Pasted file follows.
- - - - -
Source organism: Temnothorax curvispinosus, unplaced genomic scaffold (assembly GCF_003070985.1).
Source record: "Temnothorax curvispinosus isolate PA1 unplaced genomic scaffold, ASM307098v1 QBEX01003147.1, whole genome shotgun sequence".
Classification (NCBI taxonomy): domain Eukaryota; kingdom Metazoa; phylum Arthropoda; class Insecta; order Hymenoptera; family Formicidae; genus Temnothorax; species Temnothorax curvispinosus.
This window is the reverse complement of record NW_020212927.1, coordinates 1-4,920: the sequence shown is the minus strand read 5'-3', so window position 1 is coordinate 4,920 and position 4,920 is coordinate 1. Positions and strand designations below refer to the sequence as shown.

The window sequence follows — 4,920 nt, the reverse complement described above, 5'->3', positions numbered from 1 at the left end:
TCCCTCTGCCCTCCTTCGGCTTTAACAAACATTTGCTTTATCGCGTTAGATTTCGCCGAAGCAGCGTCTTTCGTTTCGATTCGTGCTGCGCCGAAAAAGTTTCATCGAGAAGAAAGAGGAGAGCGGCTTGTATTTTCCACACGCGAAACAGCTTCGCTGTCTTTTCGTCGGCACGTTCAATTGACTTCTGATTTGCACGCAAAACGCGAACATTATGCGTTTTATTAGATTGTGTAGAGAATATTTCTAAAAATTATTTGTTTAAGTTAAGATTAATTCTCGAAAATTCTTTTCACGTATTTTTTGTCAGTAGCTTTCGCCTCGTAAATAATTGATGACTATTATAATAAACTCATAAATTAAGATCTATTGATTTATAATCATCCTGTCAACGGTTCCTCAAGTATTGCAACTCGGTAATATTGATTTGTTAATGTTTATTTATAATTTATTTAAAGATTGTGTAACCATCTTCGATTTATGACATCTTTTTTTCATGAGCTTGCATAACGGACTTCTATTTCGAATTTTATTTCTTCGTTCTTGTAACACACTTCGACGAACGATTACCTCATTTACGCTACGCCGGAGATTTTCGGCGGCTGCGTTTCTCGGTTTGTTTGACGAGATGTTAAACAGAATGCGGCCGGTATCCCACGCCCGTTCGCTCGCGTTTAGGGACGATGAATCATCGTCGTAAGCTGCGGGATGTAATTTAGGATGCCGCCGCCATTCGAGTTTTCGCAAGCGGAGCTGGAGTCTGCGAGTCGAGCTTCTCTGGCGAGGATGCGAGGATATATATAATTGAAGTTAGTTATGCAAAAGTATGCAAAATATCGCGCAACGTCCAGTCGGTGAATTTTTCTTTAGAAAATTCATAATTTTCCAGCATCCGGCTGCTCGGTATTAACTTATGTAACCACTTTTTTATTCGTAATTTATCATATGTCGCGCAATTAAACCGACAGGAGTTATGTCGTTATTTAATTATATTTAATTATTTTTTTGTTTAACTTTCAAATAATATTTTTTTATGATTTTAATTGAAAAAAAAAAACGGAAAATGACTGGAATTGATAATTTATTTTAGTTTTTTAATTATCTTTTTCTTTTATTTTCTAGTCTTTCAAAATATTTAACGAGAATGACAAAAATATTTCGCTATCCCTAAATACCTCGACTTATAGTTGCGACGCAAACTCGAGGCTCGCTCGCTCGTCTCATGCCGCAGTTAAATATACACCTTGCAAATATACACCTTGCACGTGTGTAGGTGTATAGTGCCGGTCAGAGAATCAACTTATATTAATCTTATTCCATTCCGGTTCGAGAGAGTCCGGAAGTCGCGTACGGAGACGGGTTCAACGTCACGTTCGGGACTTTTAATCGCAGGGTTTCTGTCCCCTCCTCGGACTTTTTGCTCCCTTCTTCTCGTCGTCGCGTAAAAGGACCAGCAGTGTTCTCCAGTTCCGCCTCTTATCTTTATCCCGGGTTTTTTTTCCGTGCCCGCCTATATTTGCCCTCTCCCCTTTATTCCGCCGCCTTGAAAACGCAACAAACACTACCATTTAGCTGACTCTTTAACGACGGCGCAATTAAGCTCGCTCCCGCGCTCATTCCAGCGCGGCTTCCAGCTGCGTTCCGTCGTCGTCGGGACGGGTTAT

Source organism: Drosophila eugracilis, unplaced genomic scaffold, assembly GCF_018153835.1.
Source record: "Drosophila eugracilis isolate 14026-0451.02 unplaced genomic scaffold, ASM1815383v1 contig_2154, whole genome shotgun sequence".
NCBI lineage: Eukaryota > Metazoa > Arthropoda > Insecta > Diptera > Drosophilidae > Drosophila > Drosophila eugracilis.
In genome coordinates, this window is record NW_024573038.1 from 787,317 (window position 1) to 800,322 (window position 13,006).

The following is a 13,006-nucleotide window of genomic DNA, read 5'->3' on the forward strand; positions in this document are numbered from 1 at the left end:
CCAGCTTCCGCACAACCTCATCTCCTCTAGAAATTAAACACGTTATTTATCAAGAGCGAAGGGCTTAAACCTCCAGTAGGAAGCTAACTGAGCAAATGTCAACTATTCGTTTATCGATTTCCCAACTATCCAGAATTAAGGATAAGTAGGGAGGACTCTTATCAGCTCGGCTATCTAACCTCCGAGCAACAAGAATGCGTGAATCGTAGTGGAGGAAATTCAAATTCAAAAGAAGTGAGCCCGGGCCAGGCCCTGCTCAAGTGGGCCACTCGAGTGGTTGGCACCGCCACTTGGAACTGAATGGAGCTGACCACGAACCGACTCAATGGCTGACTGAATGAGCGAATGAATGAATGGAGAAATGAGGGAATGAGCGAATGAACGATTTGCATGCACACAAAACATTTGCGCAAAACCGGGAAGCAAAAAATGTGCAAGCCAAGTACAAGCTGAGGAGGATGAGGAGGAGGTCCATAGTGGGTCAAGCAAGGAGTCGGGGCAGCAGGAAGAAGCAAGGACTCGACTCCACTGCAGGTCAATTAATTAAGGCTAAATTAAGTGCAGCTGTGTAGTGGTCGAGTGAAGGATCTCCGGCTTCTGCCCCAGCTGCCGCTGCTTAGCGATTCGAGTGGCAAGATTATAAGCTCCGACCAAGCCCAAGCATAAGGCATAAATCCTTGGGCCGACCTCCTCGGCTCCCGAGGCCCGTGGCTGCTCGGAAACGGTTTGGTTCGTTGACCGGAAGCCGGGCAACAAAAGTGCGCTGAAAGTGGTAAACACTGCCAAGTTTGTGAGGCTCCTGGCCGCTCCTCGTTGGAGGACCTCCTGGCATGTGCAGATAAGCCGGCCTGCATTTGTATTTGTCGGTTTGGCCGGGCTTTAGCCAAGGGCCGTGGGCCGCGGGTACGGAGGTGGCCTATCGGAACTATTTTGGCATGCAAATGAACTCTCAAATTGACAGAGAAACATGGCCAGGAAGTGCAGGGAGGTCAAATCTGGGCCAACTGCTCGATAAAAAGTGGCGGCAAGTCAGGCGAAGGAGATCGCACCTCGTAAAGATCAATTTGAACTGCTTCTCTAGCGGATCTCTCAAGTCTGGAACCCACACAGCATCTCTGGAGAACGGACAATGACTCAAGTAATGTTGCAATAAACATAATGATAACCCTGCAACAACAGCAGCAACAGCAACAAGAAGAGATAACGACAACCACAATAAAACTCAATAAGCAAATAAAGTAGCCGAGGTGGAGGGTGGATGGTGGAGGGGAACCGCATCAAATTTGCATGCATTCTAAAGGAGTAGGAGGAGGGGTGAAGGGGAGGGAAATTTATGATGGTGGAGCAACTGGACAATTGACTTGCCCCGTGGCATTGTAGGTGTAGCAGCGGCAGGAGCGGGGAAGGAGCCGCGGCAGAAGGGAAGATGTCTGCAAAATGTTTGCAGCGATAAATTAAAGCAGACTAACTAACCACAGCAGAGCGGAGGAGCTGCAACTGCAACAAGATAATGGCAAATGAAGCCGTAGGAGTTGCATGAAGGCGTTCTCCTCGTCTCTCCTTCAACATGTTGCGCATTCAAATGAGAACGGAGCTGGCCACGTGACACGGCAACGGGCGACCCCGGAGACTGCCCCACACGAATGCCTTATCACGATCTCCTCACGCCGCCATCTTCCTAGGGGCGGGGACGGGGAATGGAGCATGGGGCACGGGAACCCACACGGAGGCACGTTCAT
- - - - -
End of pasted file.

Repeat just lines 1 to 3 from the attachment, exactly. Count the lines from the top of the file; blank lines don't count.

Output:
Source organism: Temnothorax curvispinosus, unplaced genomic scaffold (assembly GCF_003070985.1).
Source record: "Temnothorax curvispinosus isolate PA1 unplaced genomic scaffold, ASM307098v1 QBEX01003147.1, whole genome shotgun sequence".
Classification (NCBI taxonomy): domain Eukaryota; kingdom Metazoa; phylum Arthropoda; class Insecta; order Hymenoptera; family Formicidae; genus Temnothorax; species Temnothorax curvispinosus.